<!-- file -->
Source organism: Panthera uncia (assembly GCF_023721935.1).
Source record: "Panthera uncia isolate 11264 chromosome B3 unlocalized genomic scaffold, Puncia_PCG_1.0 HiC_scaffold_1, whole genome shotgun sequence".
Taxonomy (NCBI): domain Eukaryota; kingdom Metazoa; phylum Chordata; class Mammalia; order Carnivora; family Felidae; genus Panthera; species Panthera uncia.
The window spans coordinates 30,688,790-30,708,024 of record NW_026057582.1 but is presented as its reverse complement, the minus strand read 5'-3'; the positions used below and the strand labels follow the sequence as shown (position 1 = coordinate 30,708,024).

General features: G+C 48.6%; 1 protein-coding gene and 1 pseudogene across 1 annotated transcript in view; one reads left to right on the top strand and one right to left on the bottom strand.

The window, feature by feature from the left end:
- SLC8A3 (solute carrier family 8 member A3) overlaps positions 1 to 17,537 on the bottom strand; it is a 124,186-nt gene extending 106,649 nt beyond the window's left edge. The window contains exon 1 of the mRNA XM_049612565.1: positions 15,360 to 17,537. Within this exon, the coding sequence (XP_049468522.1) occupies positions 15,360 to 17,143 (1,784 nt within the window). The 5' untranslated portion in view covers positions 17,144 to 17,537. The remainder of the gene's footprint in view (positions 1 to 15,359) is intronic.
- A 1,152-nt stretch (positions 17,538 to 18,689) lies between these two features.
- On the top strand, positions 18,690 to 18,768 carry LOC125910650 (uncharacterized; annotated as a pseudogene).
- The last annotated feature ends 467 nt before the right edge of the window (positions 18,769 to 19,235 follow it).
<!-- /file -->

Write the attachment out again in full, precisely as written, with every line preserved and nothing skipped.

Source organism: Panthera uncia (assembly GCF_023721935.1).
Source record: "Panthera uncia isolate 11264 chromosome B3 unlocalized genomic scaffold, Puncia_PCG_1.0 HiC_scaffold_1, whole genome shotgun sequence".
Taxonomy (NCBI): domain Eukaryota; kingdom Metazoa; phylum Chordata; class Mammalia; order Carnivora; family Felidae; genus Panthera; species Panthera uncia.
The window spans coordinates 30,688,790-30,708,024 of record NW_026057582.1 but is presented as its reverse complement, the minus strand read 5'-3'; the positions used below and the strand labels follow the sequence as shown (position 1 = coordinate 30,708,024).

General features: G+C 48.6%; 1 protein-coding gene and 1 pseudogene across 1 annotated transcript in view; one reads left to right on the top strand and one right to left on the bottom strand.

The window, feature by feature from the left end:
- SLC8A3 (solute carrier family 8 member A3) overlaps positions 1 to 17,537 on the bottom strand; it is a 124,186-nt gene extending 106,649 nt beyond the window's left edge. The window contains exon 1 of the mRNA XM_049612565.1: positions 15,360 to 17,537. Within this exon, the coding sequence (XP_049468522.1) occupies positions 15,360 to 17,143 (1,784 nt within the window). The 5' untranslated portion in view covers positions 17,144 to 17,537. The remainder of the gene's footprint in view (positions 1 to 15,359) is intronic.
- A 1,152-nt stretch (positions 17,538 to 18,689) lies between these two features.
- On the top strand, positions 18,690 to 18,768 carry LOC125910650 (uncharacterized; annotated as a pseudogene).
- The last annotated feature ends 467 nt before the right edge of the window (positions 18,769 to 19,235 follow it).